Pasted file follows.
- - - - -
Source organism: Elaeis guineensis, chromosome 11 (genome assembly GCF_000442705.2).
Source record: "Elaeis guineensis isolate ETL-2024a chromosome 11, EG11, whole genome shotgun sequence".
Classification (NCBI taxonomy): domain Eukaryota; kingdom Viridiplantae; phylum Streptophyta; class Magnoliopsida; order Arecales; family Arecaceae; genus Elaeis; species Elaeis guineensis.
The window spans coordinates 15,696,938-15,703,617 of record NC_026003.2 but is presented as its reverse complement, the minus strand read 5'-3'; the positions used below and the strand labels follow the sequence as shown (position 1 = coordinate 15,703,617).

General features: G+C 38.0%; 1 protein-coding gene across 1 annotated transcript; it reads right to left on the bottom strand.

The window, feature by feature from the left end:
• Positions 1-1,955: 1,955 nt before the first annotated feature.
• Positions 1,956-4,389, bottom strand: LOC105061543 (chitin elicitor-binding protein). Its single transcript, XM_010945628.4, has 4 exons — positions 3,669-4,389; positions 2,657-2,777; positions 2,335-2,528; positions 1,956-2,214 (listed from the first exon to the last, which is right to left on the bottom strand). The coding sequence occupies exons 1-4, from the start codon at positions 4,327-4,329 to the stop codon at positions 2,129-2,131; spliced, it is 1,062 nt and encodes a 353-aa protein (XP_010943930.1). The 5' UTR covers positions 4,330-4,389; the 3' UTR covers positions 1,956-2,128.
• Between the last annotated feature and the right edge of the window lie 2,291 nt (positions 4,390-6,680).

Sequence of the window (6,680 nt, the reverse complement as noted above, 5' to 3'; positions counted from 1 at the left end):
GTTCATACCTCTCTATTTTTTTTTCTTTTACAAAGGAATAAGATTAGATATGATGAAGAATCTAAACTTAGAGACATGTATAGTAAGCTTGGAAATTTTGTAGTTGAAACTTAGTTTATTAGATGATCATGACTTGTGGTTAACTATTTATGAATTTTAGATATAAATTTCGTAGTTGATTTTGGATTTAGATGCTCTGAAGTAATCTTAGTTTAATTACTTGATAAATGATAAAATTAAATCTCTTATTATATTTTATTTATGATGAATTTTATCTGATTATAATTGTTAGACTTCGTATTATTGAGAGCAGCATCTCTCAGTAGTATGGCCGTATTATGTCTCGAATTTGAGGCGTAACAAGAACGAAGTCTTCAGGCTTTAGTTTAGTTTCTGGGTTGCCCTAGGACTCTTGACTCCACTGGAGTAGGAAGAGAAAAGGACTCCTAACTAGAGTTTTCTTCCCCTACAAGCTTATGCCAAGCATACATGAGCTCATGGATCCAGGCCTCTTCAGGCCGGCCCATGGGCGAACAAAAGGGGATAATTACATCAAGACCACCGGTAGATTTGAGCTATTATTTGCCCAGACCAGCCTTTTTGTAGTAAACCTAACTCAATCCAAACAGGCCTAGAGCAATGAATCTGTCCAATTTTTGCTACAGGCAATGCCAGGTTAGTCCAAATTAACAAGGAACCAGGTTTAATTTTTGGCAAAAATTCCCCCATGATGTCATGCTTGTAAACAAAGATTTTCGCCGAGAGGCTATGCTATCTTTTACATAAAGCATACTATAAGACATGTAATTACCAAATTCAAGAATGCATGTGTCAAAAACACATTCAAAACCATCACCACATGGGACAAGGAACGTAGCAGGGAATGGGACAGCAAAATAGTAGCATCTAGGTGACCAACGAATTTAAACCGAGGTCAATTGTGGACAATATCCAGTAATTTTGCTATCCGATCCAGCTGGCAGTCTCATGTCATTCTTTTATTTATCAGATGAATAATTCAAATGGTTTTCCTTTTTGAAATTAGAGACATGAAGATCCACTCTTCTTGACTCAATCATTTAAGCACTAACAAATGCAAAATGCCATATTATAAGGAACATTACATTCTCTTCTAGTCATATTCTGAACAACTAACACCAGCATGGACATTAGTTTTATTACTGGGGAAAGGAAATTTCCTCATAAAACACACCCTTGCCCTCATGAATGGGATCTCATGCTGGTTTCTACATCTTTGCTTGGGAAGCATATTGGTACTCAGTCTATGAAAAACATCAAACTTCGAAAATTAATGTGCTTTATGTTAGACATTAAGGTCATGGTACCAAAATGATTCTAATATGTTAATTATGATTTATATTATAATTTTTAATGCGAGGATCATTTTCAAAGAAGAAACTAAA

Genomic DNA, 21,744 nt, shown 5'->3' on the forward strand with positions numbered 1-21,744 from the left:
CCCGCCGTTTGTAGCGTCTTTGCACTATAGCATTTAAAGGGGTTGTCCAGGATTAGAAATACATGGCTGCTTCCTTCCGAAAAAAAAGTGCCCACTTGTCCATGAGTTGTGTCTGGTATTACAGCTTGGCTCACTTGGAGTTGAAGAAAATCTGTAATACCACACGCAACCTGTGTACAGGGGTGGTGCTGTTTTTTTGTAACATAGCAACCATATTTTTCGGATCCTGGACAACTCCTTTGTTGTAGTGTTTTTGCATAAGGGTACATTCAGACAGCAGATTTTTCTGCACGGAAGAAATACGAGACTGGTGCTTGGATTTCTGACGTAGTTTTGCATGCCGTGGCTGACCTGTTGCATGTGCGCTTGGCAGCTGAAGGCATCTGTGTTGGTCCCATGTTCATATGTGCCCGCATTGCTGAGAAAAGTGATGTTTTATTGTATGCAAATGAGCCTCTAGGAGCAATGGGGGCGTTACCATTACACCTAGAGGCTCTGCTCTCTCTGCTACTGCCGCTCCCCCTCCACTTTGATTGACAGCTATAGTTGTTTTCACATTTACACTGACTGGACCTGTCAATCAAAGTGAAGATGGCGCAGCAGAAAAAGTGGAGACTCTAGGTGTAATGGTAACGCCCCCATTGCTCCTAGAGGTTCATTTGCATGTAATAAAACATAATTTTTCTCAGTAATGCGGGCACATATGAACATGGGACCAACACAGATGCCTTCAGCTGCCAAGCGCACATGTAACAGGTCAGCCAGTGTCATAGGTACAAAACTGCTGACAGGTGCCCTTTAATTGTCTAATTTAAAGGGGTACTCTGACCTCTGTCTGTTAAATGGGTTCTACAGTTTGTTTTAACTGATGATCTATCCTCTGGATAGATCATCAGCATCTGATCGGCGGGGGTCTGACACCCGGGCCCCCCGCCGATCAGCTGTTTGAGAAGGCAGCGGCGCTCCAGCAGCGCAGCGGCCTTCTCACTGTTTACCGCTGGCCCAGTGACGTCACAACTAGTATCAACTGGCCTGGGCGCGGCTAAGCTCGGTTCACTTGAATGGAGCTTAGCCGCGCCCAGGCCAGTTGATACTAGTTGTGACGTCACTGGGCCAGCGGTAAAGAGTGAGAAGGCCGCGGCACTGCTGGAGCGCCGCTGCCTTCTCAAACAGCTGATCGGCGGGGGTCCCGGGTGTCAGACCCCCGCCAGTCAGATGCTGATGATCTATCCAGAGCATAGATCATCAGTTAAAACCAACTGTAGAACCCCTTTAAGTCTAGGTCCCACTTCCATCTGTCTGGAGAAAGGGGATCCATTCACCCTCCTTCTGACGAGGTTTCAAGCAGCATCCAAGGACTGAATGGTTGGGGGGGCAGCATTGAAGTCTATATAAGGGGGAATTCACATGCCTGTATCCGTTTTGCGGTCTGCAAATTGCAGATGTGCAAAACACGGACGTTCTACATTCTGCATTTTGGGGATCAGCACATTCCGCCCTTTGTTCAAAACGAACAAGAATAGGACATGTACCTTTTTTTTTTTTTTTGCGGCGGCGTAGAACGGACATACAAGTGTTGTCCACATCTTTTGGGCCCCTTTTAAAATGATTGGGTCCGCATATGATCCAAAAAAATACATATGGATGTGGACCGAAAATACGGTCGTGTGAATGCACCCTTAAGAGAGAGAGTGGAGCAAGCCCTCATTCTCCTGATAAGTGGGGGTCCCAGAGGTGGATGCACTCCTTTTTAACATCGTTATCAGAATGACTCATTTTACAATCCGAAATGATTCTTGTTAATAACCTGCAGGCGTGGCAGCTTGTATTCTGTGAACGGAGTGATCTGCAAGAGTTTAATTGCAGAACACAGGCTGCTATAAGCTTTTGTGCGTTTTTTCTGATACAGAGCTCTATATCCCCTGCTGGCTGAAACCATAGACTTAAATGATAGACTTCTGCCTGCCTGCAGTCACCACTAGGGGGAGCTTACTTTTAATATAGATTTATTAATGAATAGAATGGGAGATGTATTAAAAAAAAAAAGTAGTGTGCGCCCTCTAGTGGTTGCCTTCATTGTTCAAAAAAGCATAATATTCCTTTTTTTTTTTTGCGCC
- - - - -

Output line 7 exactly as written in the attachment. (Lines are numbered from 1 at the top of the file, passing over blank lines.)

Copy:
• Positions 1-1,955: 1,955 nt before the first annotated feature.